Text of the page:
Brain-derived neurotrophic factor (BDNF), a mem- ber of the neurotrophin family of survival-promoting molecules, plays a vital role in the growth, development, maintenance, and function of several neuronal systems (Huang & Reichardt, 2001). BDNF is involved in the survival and differentiation of dopaminergic neurons in the developing brain and plays an important role in the formation and the plasticity of synaptic connections (Binder & Scharfman, 2004). It is also trophic for seroto- nergic neurons, and abnormalities in serotonin levels are among the most common biochemical findings in ASD (Pardo & Eberhart, 2007). However, the importance of circulating BDNF in ASD is still unclear because several recent studies demonstrate increased systemic levels of BDNF in children with ASD, while other studies report no differences or even decreased levels (Francis et al., 2018; Mansour et al., 2010; Meng et al., 2017; Nel- son et al., 2006; Ricci et al., 2013; Taurines et al., 2014; Zhang et al., 2014; Zheng et al., 2016).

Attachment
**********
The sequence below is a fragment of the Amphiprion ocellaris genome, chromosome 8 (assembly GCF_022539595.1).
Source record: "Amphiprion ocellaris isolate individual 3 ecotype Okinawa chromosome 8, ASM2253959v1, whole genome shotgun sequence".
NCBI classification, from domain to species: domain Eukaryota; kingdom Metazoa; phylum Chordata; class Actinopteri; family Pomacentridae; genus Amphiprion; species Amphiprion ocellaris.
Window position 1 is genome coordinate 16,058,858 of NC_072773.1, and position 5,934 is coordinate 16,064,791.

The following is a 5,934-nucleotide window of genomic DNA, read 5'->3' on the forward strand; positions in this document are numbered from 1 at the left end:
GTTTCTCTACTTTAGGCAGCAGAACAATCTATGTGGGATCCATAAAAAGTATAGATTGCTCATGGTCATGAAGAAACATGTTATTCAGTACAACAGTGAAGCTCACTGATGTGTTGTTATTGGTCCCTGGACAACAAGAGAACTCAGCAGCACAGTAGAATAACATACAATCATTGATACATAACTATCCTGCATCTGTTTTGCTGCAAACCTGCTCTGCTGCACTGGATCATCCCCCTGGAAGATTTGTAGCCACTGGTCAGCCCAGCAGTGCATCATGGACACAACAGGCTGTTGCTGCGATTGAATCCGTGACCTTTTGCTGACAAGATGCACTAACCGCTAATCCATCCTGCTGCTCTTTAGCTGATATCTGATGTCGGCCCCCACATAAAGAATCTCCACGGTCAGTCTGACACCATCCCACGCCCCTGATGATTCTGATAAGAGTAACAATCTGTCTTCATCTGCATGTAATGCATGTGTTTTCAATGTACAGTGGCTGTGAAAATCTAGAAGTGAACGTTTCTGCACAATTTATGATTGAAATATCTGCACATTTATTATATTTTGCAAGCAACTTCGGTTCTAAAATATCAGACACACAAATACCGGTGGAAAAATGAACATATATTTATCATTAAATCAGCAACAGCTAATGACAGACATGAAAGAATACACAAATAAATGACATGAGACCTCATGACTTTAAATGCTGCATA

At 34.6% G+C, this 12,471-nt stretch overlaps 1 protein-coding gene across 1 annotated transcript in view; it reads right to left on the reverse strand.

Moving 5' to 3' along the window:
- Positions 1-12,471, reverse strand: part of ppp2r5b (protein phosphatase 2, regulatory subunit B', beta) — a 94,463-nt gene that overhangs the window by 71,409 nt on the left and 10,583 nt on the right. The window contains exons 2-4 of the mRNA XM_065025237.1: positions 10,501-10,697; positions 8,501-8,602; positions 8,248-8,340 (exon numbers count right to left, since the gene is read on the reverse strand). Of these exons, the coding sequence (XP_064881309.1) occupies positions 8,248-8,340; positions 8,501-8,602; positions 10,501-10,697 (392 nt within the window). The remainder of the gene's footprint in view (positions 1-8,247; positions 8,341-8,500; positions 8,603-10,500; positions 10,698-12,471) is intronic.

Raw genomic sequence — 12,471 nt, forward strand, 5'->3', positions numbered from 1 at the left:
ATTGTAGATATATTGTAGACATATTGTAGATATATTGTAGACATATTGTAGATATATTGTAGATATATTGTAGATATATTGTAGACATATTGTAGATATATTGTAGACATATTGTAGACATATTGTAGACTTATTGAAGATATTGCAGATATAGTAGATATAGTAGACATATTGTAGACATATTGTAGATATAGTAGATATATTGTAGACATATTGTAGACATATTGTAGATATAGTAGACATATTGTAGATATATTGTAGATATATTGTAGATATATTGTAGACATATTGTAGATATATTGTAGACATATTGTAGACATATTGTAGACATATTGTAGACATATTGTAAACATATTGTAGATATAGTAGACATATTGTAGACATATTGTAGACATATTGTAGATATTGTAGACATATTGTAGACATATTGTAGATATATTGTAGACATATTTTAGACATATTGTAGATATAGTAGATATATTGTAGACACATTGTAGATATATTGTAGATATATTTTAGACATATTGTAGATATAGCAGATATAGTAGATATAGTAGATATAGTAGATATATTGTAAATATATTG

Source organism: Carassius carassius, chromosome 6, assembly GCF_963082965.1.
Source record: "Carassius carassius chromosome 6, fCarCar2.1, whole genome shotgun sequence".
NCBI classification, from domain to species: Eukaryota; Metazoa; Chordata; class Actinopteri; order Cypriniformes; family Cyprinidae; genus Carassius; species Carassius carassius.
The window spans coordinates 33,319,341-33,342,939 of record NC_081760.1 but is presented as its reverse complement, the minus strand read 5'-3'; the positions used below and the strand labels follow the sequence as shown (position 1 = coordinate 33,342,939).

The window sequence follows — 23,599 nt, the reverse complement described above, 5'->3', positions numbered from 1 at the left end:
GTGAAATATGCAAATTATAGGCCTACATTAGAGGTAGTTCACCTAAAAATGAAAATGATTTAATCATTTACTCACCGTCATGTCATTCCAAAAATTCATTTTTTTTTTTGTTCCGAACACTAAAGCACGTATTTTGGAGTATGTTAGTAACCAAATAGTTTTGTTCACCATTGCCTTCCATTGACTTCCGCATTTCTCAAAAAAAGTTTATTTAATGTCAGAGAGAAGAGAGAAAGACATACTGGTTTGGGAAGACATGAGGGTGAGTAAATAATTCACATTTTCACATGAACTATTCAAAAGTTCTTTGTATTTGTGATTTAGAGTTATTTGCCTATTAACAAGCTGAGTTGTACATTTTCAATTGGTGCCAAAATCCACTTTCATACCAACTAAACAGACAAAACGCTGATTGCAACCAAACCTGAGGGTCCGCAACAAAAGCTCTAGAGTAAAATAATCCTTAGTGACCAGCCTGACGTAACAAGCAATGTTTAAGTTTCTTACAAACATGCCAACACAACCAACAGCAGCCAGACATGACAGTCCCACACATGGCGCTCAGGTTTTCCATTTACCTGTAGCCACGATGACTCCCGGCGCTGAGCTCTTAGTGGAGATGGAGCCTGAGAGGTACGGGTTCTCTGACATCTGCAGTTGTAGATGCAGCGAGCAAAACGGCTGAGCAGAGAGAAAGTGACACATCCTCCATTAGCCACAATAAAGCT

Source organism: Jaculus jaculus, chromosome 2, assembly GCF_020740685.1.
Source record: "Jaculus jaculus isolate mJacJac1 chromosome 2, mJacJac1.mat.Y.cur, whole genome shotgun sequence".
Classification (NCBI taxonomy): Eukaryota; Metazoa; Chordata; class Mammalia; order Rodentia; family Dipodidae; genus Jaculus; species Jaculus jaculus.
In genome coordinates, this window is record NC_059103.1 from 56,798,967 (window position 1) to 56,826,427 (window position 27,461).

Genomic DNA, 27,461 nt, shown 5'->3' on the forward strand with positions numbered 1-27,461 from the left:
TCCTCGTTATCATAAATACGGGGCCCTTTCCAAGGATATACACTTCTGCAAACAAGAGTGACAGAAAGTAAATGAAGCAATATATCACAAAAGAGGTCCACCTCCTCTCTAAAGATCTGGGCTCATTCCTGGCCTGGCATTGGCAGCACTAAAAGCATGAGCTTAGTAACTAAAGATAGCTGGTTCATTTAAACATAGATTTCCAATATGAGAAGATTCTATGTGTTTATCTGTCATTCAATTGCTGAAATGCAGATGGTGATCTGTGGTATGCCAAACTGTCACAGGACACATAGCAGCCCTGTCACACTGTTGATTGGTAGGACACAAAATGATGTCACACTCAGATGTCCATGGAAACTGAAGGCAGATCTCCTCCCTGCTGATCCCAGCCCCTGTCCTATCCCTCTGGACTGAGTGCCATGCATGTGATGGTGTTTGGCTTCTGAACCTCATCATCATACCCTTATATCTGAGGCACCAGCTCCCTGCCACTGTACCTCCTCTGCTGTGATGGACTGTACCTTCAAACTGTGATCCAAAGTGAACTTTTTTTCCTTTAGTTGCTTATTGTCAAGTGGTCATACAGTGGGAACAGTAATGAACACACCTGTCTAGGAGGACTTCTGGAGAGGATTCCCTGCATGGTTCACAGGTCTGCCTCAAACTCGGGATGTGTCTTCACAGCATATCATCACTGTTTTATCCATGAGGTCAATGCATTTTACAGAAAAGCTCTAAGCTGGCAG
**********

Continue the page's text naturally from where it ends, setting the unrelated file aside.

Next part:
BDNF arises from a precursor, proBDNF, which is cleaved to produce the mature protein through the tissue plasminogen activator (tPA) pathway, and represents one mechanism that can regulate the action of BDNF. tPA is a serine protease produced by endothelial cells and converts plasminogen to active plasmin which breaks down fibrin clots (Collen & Lijnen, 1991). This enzyme has been shown to be produced by neurons and glia in the central nervous system and to play physiolog- ically and pathologically crucial roles. It is highly expressed in the adult rodent brain regions including amygdala, hippocampus, and cerebellum (Pawlak et al., 2003). Neuroanatomical and functional abnor- malities related to those areas have been demonstrated in children with ASD. In this context, tPA has been also reported to modulate emotion in a social context in rodents (Nakamura et al., 2015).